Citizen Kane’s Rap Documentary (Before Rap Docs were Cool)

J-Spade of Citizen Kane posted this on Facebook a few weeks ago.

“I’m saying this for y’all to hear…LOUD AND CLEAR! Stop trying to write me out of Canadian Hip Hop History! You know who you are. I see all you old artist and industry cats that never had the impact back then trying to rewrite history in your favour. You guys probably got some intern jobs back then at those labels and radio stations and now that your older your trying to push your agenda on the way our history is remembered.

But just to set it straight. Citizen Kane was the top selling independent artist in Canada when we came out. Two time Juno nomination and the first Rap documentary that won film festival awards all around the world from La to Japan to Australia! And Deliverance was regarded as one of the best Canadian Hip Hop Album of the 90s.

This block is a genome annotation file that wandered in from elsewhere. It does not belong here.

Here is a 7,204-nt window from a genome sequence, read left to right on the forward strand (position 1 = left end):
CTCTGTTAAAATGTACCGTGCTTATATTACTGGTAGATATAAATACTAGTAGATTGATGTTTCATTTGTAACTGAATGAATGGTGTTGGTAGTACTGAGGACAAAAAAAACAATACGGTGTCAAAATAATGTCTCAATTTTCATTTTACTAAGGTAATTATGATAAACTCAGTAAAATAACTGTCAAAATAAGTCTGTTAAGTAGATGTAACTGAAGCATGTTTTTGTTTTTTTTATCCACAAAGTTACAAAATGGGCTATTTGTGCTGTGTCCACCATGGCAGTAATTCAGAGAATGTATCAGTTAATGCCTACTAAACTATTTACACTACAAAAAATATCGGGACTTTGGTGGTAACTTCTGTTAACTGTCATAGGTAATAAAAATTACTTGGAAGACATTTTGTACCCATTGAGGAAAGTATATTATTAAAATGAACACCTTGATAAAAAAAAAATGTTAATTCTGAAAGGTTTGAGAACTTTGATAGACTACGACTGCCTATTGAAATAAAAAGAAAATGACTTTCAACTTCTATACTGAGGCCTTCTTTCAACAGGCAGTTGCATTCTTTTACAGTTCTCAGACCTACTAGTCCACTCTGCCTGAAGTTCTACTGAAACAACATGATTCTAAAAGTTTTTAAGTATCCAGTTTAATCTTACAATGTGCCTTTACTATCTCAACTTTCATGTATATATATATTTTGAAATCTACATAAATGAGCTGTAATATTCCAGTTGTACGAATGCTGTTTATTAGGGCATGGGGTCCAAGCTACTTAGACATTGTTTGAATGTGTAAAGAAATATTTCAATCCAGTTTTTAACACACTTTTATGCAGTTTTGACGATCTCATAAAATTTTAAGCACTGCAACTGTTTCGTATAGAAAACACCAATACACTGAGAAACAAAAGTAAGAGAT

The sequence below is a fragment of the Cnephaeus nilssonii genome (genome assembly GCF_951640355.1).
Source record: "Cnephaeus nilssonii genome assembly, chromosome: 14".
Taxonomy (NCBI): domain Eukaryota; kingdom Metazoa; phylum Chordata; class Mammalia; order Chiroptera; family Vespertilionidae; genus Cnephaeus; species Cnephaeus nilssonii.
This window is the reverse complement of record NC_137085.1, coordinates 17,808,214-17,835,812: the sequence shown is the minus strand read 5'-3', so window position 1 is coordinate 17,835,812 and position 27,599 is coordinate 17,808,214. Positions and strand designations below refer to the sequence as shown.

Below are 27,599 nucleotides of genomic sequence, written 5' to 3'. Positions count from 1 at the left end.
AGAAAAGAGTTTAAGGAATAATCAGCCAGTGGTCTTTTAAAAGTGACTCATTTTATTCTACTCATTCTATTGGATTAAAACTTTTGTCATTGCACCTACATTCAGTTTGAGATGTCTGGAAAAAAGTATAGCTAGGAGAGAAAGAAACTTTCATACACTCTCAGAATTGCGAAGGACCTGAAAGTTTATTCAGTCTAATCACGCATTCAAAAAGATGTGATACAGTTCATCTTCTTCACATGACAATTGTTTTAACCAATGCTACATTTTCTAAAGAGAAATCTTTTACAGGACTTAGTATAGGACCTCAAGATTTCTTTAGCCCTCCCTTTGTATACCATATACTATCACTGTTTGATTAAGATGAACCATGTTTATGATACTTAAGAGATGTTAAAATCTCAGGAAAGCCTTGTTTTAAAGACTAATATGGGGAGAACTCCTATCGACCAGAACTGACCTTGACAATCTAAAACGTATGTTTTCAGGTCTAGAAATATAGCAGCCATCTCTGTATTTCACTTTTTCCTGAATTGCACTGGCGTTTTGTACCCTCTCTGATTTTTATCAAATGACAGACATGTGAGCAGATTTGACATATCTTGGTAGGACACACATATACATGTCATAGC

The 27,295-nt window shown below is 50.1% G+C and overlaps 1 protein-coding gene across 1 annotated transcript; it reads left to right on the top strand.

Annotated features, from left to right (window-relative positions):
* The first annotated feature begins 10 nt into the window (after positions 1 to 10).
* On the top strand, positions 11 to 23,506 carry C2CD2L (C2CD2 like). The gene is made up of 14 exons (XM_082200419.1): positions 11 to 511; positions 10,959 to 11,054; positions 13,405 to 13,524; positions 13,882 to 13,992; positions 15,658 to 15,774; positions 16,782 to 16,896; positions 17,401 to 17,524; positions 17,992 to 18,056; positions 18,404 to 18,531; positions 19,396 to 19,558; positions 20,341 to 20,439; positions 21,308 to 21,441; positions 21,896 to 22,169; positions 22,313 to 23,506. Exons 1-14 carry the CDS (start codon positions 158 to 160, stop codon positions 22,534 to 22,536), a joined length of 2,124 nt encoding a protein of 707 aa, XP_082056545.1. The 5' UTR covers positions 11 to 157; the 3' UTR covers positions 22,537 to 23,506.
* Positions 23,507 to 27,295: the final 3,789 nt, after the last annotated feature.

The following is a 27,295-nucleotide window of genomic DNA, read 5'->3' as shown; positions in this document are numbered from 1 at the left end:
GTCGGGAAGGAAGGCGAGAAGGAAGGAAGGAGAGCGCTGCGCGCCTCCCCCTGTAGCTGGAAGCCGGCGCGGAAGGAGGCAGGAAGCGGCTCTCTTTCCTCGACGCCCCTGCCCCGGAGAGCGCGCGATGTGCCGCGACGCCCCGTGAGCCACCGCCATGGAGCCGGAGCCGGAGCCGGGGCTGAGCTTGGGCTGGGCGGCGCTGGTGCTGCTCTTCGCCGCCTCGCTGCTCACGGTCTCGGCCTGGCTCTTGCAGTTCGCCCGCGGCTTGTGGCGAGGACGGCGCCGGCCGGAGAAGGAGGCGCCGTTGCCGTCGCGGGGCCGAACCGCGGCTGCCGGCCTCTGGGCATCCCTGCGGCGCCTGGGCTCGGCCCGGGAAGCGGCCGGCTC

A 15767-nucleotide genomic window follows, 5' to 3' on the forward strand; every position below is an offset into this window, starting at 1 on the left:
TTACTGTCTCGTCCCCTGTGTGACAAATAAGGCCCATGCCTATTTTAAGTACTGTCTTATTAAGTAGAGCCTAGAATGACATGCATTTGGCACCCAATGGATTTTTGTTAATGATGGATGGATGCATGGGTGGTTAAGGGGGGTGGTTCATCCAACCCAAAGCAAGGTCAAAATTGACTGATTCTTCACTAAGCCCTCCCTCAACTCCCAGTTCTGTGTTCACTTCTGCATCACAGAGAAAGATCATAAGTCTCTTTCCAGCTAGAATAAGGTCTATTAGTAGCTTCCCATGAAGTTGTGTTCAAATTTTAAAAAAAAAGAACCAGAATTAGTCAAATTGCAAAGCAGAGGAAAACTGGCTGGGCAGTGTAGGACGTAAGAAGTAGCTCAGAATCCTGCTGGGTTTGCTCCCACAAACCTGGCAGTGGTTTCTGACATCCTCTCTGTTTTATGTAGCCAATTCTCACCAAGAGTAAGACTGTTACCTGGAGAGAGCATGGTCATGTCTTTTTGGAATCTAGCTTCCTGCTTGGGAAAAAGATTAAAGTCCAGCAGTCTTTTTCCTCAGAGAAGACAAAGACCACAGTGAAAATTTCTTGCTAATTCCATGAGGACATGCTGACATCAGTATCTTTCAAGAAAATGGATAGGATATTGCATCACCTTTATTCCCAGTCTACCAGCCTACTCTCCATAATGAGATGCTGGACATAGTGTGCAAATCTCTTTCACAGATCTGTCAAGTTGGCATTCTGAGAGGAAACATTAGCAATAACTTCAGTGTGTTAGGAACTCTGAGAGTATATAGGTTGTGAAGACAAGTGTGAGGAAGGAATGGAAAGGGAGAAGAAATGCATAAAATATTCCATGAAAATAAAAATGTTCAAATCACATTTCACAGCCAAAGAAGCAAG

And its not only me you guys do it to. There are lots of ppl you erase from the books like Michele Geister, Infinite…etc. you keep pushing a small group of the same friends above other. You remind me of those guys who talk about how they were a great ball player in highschool, but in truth they were sitting at the end of the bench. And these ppl new to the game have no way of knowing the truth! There are too many over hyped Canadian artist and too many undervalued ones as well.”

I had the chance to write about that documentary for the university newspaper 20 years ago. This is from McMaster University’s The Silhouette back in March of 2001.

Rappers with a Cause by Chase March (March 2001) 

This past Thursday the African-Caribbean Association of McMcaster University hosted a monumental event – the screening of NFB film, Raisin’ Kane.